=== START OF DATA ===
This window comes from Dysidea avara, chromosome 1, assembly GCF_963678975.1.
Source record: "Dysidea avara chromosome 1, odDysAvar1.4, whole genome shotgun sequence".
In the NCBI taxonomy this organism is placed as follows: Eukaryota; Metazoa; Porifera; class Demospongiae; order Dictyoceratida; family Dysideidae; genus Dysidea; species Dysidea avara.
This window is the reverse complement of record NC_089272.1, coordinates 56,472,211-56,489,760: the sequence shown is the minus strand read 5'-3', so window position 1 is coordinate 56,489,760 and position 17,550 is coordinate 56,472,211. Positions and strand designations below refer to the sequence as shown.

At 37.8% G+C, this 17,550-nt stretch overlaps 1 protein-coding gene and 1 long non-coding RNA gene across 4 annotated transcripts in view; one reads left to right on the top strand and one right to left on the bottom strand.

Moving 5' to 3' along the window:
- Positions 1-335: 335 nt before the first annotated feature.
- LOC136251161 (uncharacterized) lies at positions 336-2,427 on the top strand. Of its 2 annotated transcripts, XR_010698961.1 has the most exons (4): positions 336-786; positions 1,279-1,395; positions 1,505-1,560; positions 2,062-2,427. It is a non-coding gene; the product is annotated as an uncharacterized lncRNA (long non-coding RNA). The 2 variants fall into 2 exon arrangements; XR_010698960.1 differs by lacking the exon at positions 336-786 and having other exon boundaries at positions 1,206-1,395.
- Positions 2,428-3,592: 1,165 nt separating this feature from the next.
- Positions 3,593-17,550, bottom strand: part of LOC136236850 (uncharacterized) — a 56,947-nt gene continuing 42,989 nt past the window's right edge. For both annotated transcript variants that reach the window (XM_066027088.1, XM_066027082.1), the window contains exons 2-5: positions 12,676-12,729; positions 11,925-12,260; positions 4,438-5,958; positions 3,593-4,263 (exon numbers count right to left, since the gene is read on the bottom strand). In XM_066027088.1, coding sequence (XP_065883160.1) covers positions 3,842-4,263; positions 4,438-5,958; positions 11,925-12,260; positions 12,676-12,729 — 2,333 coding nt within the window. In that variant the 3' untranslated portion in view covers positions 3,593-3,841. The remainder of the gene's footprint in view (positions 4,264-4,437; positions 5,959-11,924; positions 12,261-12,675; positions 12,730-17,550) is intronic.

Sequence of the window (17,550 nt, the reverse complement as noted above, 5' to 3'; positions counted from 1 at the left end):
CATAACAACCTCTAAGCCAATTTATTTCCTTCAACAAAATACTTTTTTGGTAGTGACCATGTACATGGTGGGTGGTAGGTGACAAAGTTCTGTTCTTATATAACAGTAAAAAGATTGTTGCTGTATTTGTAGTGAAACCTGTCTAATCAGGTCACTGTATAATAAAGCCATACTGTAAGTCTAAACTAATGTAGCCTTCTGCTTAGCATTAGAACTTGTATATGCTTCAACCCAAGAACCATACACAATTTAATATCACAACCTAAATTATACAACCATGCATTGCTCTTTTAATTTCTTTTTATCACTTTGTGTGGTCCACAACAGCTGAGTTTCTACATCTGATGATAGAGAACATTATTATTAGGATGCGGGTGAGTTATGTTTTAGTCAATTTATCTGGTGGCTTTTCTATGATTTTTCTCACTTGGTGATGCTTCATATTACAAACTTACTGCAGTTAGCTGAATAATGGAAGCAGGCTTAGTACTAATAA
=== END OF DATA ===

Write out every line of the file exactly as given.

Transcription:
This window comes from Dysidea avara, chromosome 1, assembly GCF_963678975.1.
Source record: "Dysidea avara chromosome 1, odDysAvar1.4, whole genome shotgun sequence".
In the NCBI taxonomy this organism is placed as follows: Eukaryota; Metazoa; Porifera; class Demospongiae; order Dictyoceratida; family Dysideidae; genus Dysidea; species Dysidea avara.
This window is the reverse complement of record NC_089272.1, coordinates 56,472,211-56,489,760: the sequence shown is the minus strand read 5'-3', so window position 1 is coordinate 56,489,760 and position 17,550 is coordinate 56,472,211. Positions and strand designations below refer to the sequence as shown.

At 37.8% G+C, this 17,550-nt stretch overlaps 1 protein-coding gene and 1 long non-coding RNA gene across 4 annotated transcripts in view; one reads left to right on the top strand and one right to left on the bottom strand.

Moving 5' to 3' along the window:
- Positions 1-335: 335 nt before the first annotated feature.
- LOC136251161 (uncharacterized) lies at positions 336-2,427 on the top strand. Of its 2 annotated transcripts, XR_010698961.1 has the most exons (4): positions 336-786; positions 1,279-1,395; positions 1,505-1,560; positions 2,062-2,427. It is a non-coding gene; the product is annotated as an uncharacterized lncRNA (long non-coding RNA). The 2 variants fall into 2 exon arrangements; XR_010698960.1 differs by lacking the exon at positions 336-786 and having other exon boundaries at positions 1,206-1,395.
- Positions 2,428-3,592: 1,165 nt separating this feature from the next.
- Positions 3,593-17,550, bottom strand: part of LOC136236850 (uncharacterized) — a 56,947-nt gene continuing 42,989 nt past the window's right edge. For both annotated transcript variants that reach the window (XM_066027088.1, XM_066027082.1), the window contains exons 2-5: positions 12,676-12,729; positions 11,925-12,260; positions 4,438-5,958; positions 3,593-4,263 (exon numbers count right to left, since the gene is read on the bottom strand). In XM_066027088.1, coding sequence (XP_065883160.1) covers positions 3,842-4,263; positions 4,438-5,958; positions 11,925-12,260; positions 12,676-12,729 — 2,333 coding nt within the window. In that variant the 3' untranslated portion in view covers positions 3,593-3,841. The remainder of the gene's footprint in view (positions 4,264-4,437; positions 5,959-11,924; positions 12,261-12,675; positions 12,730-17,550) is intronic.

Sequence of the window (17,550 nt, the reverse complement as noted above, 5' to 3'; positions counted from 1 at the left end):
CATAACAACCTCTAAGCCAATTTATTTCCTTCAACAAAATACTTTTTTGGTAGTGACCATGTACATGGTGGGTGGTAGGTGACAAAGTTCTGTTCTTATATAACAGTAAAAAGATTGTTGCTGTATTTGTAGTGAAACCTGTCTAATCAGGTCACTGTATAATAAAGCCATACTGTAAGTCTAAACTAATGTAGCCTTCTGCTTAGCATTAGAACTTGTATATGCTTCAACCCAAGAACCATACACAATTTAATATCACAACCTAAATTATACAACCATGCATTGCTCTTTTAATTTCTTTTTATCACTTTGTGTGGTCCACAACAGCTGAGTTTCTACATCTGATGATAGAGAACATTATTATTAGGATGCGGGTGAGTTATGTTTTAGTCAATTTATCTGGTGGCTTTTCTATGATTTTTCTCACTTGGTGATGCTTCATATTACAAACTTACTGCAGTTAGCTGAATAATGGAAGCAGGCTTAGTACTAATAA